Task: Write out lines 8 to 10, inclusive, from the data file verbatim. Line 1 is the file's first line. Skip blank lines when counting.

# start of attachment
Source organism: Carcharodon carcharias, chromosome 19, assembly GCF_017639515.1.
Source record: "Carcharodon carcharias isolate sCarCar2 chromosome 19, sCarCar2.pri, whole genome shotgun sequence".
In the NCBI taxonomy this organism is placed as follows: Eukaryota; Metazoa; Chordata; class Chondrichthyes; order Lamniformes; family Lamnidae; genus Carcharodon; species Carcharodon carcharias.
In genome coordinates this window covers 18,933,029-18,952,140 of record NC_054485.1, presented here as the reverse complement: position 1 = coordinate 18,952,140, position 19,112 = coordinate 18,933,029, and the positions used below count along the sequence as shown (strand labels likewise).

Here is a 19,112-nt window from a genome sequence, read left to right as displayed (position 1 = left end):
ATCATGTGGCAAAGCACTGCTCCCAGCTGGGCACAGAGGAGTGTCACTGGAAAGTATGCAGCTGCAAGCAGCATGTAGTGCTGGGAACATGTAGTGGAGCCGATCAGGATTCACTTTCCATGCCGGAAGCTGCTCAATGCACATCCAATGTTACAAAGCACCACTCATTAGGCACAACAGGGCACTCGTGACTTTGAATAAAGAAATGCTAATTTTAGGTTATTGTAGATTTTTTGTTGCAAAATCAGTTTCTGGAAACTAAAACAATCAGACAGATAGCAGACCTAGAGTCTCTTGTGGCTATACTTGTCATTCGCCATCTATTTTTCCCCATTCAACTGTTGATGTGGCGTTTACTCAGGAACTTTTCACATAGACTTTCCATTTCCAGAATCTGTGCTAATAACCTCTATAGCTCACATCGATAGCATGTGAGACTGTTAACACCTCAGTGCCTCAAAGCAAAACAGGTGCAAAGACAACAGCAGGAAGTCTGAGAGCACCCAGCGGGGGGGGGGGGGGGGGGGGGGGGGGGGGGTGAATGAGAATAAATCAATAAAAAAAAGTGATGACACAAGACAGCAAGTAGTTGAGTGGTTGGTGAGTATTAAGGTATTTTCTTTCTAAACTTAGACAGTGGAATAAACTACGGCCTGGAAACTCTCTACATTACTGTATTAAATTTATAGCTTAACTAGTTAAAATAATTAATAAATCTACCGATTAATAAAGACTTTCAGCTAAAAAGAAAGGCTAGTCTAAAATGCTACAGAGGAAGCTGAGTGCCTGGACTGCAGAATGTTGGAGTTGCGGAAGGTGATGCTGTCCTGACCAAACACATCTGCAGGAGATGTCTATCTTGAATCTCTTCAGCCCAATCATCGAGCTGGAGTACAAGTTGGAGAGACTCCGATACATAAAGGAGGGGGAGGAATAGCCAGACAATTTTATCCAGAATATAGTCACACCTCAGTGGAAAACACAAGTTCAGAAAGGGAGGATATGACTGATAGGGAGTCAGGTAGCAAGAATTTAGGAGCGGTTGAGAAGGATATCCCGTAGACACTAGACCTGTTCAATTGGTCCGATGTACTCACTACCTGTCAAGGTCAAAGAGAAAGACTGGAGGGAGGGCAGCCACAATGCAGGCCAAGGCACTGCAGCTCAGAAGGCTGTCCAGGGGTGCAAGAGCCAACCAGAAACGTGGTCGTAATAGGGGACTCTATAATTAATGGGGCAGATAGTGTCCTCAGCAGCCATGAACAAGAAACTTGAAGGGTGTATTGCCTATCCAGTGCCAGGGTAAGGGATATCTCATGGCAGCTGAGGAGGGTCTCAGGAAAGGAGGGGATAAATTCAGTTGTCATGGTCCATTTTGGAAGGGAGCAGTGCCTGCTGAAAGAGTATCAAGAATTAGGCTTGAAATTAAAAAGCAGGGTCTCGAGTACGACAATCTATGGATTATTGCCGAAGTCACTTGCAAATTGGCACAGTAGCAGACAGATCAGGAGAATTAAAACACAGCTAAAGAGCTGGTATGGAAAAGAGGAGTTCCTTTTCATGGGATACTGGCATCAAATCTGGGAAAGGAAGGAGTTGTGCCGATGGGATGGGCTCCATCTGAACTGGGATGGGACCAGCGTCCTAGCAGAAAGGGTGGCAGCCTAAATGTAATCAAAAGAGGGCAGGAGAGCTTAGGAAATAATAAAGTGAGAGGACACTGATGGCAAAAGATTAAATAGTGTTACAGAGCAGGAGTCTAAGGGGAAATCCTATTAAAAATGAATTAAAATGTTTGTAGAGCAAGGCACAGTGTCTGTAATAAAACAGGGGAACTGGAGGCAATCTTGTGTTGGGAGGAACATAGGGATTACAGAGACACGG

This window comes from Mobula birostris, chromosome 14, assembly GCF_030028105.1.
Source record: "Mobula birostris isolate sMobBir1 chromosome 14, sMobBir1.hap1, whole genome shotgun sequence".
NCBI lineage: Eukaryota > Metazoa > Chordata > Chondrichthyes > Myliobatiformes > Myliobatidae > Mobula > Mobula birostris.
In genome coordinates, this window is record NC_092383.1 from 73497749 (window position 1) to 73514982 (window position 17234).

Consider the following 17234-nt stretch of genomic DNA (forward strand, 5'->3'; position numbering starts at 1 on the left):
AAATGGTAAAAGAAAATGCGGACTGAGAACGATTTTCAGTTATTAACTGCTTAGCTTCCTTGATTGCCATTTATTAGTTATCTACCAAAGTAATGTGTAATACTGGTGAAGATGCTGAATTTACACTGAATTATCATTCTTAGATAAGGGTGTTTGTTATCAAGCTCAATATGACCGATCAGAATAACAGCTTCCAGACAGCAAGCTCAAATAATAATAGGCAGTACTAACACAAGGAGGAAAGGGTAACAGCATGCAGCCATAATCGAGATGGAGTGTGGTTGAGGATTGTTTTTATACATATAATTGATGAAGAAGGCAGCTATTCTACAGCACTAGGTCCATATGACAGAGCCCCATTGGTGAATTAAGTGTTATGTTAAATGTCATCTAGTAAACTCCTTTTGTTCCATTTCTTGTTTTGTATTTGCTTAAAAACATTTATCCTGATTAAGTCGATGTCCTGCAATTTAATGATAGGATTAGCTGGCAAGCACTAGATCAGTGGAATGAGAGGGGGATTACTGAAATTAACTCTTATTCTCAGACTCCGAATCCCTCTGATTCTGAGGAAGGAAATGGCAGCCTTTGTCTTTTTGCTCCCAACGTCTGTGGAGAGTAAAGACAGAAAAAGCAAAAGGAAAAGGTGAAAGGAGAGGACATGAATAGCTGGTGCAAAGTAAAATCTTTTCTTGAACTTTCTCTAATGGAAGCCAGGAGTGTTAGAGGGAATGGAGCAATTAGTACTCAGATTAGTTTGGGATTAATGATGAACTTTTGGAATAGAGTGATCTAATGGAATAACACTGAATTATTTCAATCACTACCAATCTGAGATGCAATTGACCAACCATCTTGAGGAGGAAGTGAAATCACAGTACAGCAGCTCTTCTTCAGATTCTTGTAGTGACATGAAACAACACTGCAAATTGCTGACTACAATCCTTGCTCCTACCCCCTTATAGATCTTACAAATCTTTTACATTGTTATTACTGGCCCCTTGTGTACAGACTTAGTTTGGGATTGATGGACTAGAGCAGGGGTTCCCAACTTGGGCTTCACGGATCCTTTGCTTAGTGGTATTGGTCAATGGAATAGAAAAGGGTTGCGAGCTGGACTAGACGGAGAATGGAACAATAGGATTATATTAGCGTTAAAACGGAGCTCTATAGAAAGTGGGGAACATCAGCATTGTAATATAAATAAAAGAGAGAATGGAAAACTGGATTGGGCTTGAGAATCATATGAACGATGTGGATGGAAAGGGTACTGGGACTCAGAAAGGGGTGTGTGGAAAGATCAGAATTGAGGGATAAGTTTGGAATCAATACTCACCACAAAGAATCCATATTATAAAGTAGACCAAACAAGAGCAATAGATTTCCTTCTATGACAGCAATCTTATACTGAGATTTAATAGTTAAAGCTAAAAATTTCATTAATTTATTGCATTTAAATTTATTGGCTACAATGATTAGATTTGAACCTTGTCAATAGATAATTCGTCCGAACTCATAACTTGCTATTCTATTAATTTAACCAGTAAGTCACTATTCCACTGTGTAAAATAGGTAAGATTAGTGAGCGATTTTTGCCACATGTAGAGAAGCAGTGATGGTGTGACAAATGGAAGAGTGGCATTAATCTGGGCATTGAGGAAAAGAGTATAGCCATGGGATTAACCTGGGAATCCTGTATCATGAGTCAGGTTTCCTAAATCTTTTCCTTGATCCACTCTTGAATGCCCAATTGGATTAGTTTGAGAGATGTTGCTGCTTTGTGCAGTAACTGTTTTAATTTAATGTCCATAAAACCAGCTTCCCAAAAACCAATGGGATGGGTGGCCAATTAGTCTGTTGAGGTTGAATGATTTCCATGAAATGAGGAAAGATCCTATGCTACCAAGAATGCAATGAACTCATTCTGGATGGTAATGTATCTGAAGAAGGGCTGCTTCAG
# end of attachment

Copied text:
Source record: "Mobula birostris isolate sMobBir1 chromosome 14, sMobBir1.hap1, whole genome shotgun sequence".
NCBI lineage: Eukaryota > Metazoa > Chordata > Chondrichthyes > Myliobatiformes > Myliobatidae > Mobula > Mobula birostris.
In genome coordinates, this window is record NC_092383.1 from 73497749 (window position 1) to 73514982 (window position 17234).